This is a cold douche for Opec. It has been an article of faith among Gulf exporters that hedging contracts had kept US shale companies on life-support and that there would be a brutal cull as these expired in the first half of this year.
No such Gotterdamerung has occurred. A few over-leveraged players have gone bankrupt, but Blackstone, Carlyle and other private equity groups are waiting on the sidelines to buy distressed assets and take over the infrastructure.
The crucial mid-tier drillers have weathered the downturn. Many are still able to raise funds at low cost. Total output in the US has fallen by 1.2m barrels a day to 8.5m since the peak in April 2015 but production has been bottoming out. Today’s frackers can just about cope with oil prices in the $40 to $50 range.
Opec may now have to brace for a longer war of attrition than they ever imagined. Global inventories of crude oil remain near all-time highs, record volumes are being stored on tankers off-shore.
Forest fires in Canada, rebel attacks in Nigeria, and other global upsets took 4m barrels a day off the global market at one stage over the May-June period, masking the continued world glut. These disruptions are subsiding. Lost output has dropped to nearer 2m barrels a day. That is a key reason why US crude prices have fallen 20pc to $41 over the last six weeks.
Morgan Stanley says the long-awaited rebalancing of the global markets has been delayed for yet another year until mid-2017.
Worse yet for Opec, consultants Rystad Energy say that 90pc of the 3,900 drilled but uncompleted wells – so-called ‚DUCs‘ – are profitable at $50. This implies an overhang of easy supply waiting to hit the market. Citigroup expects an extra 1m barrels a day in late 2016.
Once that is cleared, shale drillers will have to build new rigs. Mr Sheffield said Pioneer can do this is 135 days flat, a dramatic contrast to deep-water mega-projects that can take seven to 10 years.
This agility has changed the nature of the oil cycle. It means that Opec faces an unprecedented headwind from mid-cost producers. Stalwarts Anadarko and Hess say they will wait for $60 before investing heavily, but they are already preparing the ground.
The losers are high-cost projects elsewhere: off the coast of Nigeria and Angola, in the Arctic, or the oil sands of Canada and Venezuela’s Orinoco basin. Roughly 4m to 5m barrels a day of future supply has been shelved around the world.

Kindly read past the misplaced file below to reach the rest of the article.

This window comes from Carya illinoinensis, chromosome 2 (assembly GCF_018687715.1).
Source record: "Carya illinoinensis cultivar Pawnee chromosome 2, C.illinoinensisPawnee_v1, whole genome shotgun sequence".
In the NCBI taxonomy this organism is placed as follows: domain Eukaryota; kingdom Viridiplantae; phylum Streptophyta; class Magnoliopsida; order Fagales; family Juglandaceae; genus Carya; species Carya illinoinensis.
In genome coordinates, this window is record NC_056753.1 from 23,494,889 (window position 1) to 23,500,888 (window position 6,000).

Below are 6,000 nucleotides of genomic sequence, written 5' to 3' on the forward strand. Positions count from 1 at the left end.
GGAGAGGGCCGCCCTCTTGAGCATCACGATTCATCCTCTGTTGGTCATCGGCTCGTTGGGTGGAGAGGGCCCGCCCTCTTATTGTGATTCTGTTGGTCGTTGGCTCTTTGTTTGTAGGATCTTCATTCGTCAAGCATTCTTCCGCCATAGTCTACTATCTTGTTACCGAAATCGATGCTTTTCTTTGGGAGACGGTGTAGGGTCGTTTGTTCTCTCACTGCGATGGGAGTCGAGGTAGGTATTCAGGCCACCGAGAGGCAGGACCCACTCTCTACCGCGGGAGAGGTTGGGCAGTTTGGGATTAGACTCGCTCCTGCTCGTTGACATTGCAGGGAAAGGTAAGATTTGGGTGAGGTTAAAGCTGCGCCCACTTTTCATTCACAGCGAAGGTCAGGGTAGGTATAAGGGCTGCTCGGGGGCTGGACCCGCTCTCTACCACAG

This sets the stage for an oil shortage and a price spike later this decade. Whether Opec can survive that long is an open question. Most of the cartel need prices of $100 to fund their regimes.
Venezuela is already in the grip of hyperinflation and food riots. Nigeria’s currency peg was smashed last month, and the naira has fallen 60pc. Angola has turned to the International Monetary Fund, Azerbaijan to the World Bank.
Saudi Arabia has deeper pockets but its net foreign reserves have fallen from $737bn to $562bn, even though it is borrowing money abroad to slow the loss. It burned through another $11bn last month.
Riyadh is trying to curb the country’s culture of subsidy and entitlement, but was forced to sack a minister and backtrack after a 500pc rise in water prices set off an outcry. It is the famous social contract from cradle-to-grave that keeps the House of Saud in power.
The IMF says the budget deficit will be 13pc of GDP this year, but nobody really knows since true military spending is secret and subsidies for Egypt and a nexus of clients in the Saudi sphere are opaque. Riyadh probably has a safe reserve buffer for another eighteen months at current oil prices before perceptions change and capital flight turns serious.
If West Texas really can boost output by another 3m barrels a day at anywhere near $55 a barrel – as Mr Sheffield claims – the Saudis may have to dig in for a very long and painful siege.
Ambrose Evans-Pritchard is international business editor of The Daily Telegraph. He has covered world politics and economics for 30 years, based in Europe, the US, and Latin America.